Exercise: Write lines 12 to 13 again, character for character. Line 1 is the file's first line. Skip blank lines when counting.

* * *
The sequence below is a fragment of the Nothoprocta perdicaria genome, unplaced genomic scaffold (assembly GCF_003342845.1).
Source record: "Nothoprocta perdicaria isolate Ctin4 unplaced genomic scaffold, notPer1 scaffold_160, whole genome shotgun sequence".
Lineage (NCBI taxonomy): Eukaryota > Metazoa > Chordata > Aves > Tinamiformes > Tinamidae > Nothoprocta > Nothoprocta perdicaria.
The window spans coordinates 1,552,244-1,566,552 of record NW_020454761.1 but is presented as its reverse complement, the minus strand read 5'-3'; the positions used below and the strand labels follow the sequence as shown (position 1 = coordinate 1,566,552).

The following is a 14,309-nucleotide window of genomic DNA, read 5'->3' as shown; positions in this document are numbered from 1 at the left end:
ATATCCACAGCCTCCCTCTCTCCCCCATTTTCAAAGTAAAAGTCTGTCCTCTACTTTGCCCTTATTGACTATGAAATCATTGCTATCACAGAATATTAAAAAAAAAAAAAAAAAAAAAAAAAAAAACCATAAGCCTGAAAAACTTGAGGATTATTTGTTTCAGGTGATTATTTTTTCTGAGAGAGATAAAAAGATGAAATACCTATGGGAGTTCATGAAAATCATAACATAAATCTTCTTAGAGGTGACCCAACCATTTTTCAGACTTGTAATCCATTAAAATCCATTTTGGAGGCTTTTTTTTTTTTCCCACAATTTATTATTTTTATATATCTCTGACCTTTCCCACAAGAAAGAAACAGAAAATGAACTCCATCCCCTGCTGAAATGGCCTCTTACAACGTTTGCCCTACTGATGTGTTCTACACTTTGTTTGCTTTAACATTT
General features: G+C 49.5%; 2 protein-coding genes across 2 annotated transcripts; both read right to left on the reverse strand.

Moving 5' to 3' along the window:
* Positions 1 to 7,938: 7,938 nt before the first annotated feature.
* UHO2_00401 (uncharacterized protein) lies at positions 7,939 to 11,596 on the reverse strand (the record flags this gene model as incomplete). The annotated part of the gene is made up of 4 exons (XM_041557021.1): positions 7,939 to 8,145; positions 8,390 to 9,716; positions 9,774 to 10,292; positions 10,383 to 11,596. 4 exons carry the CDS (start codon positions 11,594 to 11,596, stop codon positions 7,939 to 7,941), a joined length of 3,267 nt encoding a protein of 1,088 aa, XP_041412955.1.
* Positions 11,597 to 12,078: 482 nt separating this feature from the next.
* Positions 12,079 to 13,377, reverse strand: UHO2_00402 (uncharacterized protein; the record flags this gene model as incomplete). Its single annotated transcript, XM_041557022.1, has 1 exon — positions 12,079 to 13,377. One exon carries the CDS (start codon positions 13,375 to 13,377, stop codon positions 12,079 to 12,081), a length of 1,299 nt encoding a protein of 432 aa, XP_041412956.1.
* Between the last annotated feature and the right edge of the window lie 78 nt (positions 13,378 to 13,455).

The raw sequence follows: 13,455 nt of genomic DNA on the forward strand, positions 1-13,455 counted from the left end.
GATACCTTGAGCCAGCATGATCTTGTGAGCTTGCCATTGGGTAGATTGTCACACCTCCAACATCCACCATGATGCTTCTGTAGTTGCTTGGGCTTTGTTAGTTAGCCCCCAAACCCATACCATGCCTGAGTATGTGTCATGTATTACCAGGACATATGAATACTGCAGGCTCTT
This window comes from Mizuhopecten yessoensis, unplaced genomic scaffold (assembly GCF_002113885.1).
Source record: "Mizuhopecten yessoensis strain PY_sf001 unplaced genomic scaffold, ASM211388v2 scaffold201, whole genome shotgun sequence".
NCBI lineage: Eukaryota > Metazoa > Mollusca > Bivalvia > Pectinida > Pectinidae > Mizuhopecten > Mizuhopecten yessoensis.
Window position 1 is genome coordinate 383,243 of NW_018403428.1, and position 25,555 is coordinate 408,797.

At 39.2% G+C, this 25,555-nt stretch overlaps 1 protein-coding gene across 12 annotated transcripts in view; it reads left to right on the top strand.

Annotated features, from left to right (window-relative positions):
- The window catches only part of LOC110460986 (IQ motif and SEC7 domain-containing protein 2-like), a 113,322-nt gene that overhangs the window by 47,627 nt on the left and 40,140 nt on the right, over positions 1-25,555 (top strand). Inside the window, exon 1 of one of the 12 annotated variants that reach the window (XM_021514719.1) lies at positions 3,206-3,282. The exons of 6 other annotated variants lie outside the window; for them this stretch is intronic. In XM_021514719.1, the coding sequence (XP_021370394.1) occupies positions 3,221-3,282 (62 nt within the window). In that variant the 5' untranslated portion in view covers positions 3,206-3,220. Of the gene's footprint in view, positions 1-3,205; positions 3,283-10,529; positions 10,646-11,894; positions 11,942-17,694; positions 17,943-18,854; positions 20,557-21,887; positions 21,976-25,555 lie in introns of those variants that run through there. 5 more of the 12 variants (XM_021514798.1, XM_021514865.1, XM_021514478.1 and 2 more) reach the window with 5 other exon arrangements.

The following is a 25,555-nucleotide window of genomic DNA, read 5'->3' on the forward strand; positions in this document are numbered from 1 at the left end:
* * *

* Positions 12,079 to 13,377, reverse strand: UHO2_00402 (uncharacterized protein; the record flags this gene model as incomplete). Its single annotated transcript, XM_041557022.1, has 1 exon — positions 12,079 to 13,377. One exon carries the CDS (start codon positions 13,375 to 13,377, stop codon positions 12,079 to 12,081), a length of 1,299 nt encoding a protein of 432 aa, XP_041412956.1.
* Between the last annotated feature and the right edge of the window lie 78 nt (positions 13,378 to 13,455).